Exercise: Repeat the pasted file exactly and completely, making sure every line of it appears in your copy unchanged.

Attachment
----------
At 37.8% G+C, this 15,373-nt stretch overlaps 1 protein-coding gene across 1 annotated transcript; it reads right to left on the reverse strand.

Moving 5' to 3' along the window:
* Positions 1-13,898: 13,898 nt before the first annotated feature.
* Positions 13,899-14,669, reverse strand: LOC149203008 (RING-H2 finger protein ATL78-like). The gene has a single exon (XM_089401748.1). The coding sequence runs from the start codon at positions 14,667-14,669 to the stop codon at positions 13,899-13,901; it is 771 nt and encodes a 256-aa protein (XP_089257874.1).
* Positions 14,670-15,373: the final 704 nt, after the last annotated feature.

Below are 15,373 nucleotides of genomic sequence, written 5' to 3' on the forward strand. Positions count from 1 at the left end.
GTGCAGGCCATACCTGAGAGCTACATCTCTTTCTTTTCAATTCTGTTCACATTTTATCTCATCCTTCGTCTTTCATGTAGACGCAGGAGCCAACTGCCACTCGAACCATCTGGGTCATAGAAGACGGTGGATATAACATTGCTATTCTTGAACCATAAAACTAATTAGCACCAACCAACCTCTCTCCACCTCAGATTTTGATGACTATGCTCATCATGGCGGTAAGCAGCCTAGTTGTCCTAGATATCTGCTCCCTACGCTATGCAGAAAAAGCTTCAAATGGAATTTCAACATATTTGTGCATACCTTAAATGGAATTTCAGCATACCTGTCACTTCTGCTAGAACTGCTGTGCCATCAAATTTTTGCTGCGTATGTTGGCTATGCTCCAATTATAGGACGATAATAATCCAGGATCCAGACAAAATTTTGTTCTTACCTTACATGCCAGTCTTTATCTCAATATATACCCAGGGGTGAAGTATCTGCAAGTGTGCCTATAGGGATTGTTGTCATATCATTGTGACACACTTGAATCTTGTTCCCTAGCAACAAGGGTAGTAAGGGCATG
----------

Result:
At 37.8% G+C, this 15,373-nt stretch overlaps 1 protein-coding gene across 1 annotated transcript; it reads right to left on the reverse strand.

Moving 5' to 3' along the window:
* Positions 1-13,898: 13,898 nt before the first annotated feature.
* Positions 13,899-14,669, reverse strand: LOC149203008 (RING-H2 finger protein ATL78-like). The gene has a single exon (XM_089401748.1). The coding sequence runs from the start codon at positions 14,667-14,669 to the stop codon at positions 13,899-13,901; it is 771 nt and encodes a 256-aa protein (XP_089257874.1).
* Positions 14,670-15,373: the final 704 nt, after the last annotated feature.

Below are 15,373 nucleotides of genomic sequence, written 5' to 3' on the forward strand. Positions count from 1 at the left end.
GTGCAGGCCATACCTGAGAGCTACATCTCTTTCTTTTCAATTCTGTTCACATTTTATCTCATCCTTCGTCTTTCATGTAGACGCAGGAGCCAACTGCCACTCGAACCATCTGGGTCATAGAAGACGGTGGATATAACATTGCTATTCTTGAACCATAAAACTAATTAGCACCAACCAACCTCTCTCCACCTCAGATTTTGATGACTATGCTCATCATGGCGGTAAGCAGCCTAGTTGTCCTAGATATCTGCTCCCTACGCTATGCAGAAAAAGCTTCAAATGGAATTTCAACATATTTGTGCATACCTTAAATGGAATTTCAGCATACCTGTCACTTCTGCTAGAACTGCTGTGCCATCAAATTTTTGCTGCGTATGTTGGCTATGCTCCAATTATAGGACGATAATAATCCAGGATCCAGACAAAATTTTGTTCTTACCTTACATGCCAGTCTTTATCTCAATATATACCCAGGGGTGAAGTATCTGCAAGTGTGCCTATAGGGATTGTTGTCATATCATTGTGACACACTTGAATCTTGTTCCCTAGCAACAAGGGTAGTAAGGGCATG